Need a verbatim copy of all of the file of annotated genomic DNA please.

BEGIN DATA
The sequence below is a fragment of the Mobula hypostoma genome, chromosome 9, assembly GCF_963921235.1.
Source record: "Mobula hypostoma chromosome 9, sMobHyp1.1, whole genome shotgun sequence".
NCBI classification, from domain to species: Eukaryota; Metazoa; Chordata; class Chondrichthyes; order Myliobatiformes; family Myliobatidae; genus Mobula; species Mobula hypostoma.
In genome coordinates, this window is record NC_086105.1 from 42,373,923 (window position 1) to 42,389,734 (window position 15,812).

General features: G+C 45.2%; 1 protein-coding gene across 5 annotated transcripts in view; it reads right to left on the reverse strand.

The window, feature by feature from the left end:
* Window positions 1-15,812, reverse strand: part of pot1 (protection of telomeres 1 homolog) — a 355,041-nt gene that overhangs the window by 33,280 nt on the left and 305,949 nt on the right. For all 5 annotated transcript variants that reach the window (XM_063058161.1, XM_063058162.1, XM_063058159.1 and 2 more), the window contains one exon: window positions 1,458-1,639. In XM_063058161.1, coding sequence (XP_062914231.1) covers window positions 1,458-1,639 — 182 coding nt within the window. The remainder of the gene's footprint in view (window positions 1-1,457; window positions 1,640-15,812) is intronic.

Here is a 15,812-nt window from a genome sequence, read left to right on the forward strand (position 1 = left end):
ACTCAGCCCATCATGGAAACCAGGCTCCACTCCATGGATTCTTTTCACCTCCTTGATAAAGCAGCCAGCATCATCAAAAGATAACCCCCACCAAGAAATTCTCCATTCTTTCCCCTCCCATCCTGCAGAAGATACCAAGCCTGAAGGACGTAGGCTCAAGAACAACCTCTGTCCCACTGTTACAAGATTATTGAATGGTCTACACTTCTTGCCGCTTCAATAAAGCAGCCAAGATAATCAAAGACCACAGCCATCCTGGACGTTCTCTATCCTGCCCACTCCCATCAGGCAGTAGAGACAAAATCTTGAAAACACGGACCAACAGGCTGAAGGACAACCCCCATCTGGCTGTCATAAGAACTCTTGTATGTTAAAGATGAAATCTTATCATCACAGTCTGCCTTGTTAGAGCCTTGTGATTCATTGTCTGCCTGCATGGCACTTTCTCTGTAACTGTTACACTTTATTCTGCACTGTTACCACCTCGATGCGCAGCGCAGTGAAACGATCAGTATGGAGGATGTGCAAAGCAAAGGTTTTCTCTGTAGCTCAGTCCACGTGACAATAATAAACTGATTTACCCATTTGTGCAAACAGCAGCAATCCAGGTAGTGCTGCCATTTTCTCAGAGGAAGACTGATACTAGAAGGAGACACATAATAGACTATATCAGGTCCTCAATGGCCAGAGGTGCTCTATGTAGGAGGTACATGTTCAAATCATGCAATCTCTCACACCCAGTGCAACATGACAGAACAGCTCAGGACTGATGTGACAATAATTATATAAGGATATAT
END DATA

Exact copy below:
The sequence below is a fragment of the Mobula hypostoma genome, chromosome 9, assembly GCF_963921235.1.
Source record: "Mobula hypostoma chromosome 9, sMobHyp1.1, whole genome shotgun sequence".
NCBI classification, from domain to species: Eukaryota; Metazoa; Chordata; class Chondrichthyes; order Myliobatiformes; family Myliobatidae; genus Mobula; species Mobula hypostoma.
In genome coordinates, this window is record NC_086105.1 from 42,373,923 (window position 1) to 42,389,734 (window position 15,812).

General features: G+C 45.2%; 1 protein-coding gene across 5 annotated transcripts in view; it reads right to left on the reverse strand.

The window, feature by feature from the left end:
* Window positions 1-15,812, reverse strand: part of pot1 (protection of telomeres 1 homolog) — a 355,041-nt gene that overhangs the window by 33,280 nt on the left and 305,949 nt on the right. For all 5 annotated transcript variants that reach the window (XM_063058161.1, XM_063058162.1, XM_063058159.1 and 2 more), the window contains one exon: window positions 1,458-1,639. In XM_063058161.1, coding sequence (XP_062914231.1) covers window positions 1,458-1,639 — 182 coding nt within the window. The remainder of the gene's footprint in view (window positions 1-1,457; window positions 1,640-15,812) is intronic.

Here is a 15,812-nt window from a genome sequence, read left to right on the forward strand (position 1 = left end):
ACTCAGCCCATCATGGAAACCAGGCTCCACTCCATGGATTCTTTTCACCTCCTTGATAAAGCAGCCAGCATCATCAAAAGATAACCCCCACCAAGAAATTCTCCATTCTTTCCCCTCCCATCCTGCAGAAGATACCAAGCCTGAAGGACGTAGGCTCAAGAACAACCTCTGTCCCACTGTTACAAGATTATTGAATGGTCTACACTTCTTGCCGCTTCAATAAAGCAGCCAAGATAATCAAAGACCACAGCCATCCTGGACGTTCTCTATCCTGCCCACTCCCATCAGGCAGTAGAGACAAAATCTTGAAAACACGGACCAACAGGCTGAAGGACAACCCCCATCTGGCTGTCATAAGAACTCTTGTATGTTAAAGATGAAATCTTATCATCACAGTCTGCCTTGTTAGAGCCTTGTGATTCATTGTCTGCCTGCATGGCACTTTCTCTGTAACTGTTACACTTTATTCTGCACTGTTACCACCTCGATGCGCAGCGCAGTGAAACGATCAGTATGGAGGATGTGCAAAGCAAAGGTTTTCTCTGTAGCTCAGTCCACGTGACAATAATAAACTGATTTACCCATTTGTGCAAACAGCAGCAATCCAGGTAGTGCTGCCATTTTCTCAGAGGAAGACTGATACTAGAAGGAGACACATAATAGACTATATCAGGTCCTCAATGGCCAGAGGTGCTCTATGTAGGAGGTACATGTTCAAATCATGCAATCTCTCACACCCAGTGCAACATGACAGAACAGCTCAGGACTGATGTGACAATAATTATATAAGGATATAT